Fathers Day actually sprang to life in 1910, the same year as the day honoring mothers. However, Mother’s Day was established as the second Sunday in May in 1914 and took hold as a celebration much faster. Father’s Day also arose in other places, each unbeknownst to the other and was celebrated sporadically for many years. In 1957 Senator Margaret Chase smith proposed it be officially established the third Sunday in June. However in the end it wasn’t until 1972 that President Nixon signed a congressional resolution establishing it like Mother’s Day, on a continuing basis.
It may seem strange that it took much longer to establish a day for fathers, yet until fairly recently in our western society, their role has been more often that of the protector and provider than of the nurturer. My children’s father was a case in point. My first child was about 6 months old when I had to go out and leave her in his care. I asked him to change her diaper if need be. On my return she wore an unfolded cloth diaper, pinned at the corners with the rest of the cloth dangling between her legs. Men didn’t care for their infants then.
It delights my heart to see fathers caring for their infants or toddlers in public. I see them now in markets as well as on sidewalks, in crowds at gatherings and at the beach. This is a new phenomenon in our society and I believe it is an important step toward happier children and a more balanced family life. The tenderness of men is a strong instinct and one I am very happy to see given a chance to blossom. In many older families one or more animal companions may take the place of human children as objects of nurturing love. It is healthy to care for a dependent whether animal or human. The heart thrives on the giving of affection.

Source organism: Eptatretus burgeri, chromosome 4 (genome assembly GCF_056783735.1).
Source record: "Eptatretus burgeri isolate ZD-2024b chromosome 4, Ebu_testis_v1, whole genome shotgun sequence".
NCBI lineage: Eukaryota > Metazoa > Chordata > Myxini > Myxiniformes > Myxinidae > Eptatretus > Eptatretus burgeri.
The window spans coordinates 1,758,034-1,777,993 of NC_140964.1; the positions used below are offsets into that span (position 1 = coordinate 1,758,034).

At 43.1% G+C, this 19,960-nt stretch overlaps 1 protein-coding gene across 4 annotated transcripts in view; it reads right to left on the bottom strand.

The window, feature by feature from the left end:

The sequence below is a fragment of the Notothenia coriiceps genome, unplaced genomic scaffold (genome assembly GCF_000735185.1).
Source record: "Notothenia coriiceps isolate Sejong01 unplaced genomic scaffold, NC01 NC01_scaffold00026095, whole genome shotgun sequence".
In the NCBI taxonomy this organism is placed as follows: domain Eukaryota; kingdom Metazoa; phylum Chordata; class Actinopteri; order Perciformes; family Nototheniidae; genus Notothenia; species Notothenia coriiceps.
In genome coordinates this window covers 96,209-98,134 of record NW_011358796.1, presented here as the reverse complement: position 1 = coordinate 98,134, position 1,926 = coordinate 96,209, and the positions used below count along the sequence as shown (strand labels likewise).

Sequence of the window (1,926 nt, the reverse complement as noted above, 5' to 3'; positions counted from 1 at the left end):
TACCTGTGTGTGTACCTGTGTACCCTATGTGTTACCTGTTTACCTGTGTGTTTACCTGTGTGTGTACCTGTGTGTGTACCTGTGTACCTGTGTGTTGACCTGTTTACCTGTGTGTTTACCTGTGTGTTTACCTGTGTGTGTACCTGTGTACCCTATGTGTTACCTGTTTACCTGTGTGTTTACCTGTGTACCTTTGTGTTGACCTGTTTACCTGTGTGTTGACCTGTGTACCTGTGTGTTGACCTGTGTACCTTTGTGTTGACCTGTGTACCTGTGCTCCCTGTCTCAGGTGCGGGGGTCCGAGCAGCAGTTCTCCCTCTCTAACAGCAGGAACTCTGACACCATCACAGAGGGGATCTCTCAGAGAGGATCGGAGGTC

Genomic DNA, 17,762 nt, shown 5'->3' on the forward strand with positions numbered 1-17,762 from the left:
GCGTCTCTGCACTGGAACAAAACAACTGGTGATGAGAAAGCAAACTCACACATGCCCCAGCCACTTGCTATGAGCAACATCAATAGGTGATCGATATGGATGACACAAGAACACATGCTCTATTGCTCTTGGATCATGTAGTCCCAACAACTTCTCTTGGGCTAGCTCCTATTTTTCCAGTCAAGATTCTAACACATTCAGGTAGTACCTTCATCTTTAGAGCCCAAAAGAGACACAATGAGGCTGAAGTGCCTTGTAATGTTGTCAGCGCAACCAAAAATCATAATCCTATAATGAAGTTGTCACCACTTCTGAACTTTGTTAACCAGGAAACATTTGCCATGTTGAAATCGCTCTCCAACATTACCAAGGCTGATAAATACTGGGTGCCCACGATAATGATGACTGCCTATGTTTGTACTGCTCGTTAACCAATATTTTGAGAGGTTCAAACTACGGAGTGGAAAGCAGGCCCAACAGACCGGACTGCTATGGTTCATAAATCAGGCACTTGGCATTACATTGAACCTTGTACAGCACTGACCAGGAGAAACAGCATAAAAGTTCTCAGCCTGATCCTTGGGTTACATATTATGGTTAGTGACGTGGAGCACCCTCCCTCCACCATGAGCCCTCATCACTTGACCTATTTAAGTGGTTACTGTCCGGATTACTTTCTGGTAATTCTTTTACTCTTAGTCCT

My husband Stephen has taken to fathering a collection of succulents. He has evolved a garden in pots that he tends and looks after, calling them “the babies.” Once in the years when we owned our home and had the space for it, I was the gardener in the family. Two years ago he began by purchasing one small succulent garden. It was entirely his idea and he cared for it throughout the summer. He enjoyed it so much that soon he purchased more pots and more succulents and began putting together more miniature gardens.
Now his original single pot has expanded to five and he cares for them tenderly. It makes me happy to see him visiting them several times a day, making sure they are healthy and have enough water and generally caring for them. There is no limit to the nurturing instincts of fatherhood. They can be applied to any and all of creation. Our world came into being with a combination of different energies motivated by a creative force that continues to this day. We are the gardeners here, and the more participation in its nurturance that can be encouraged, the better.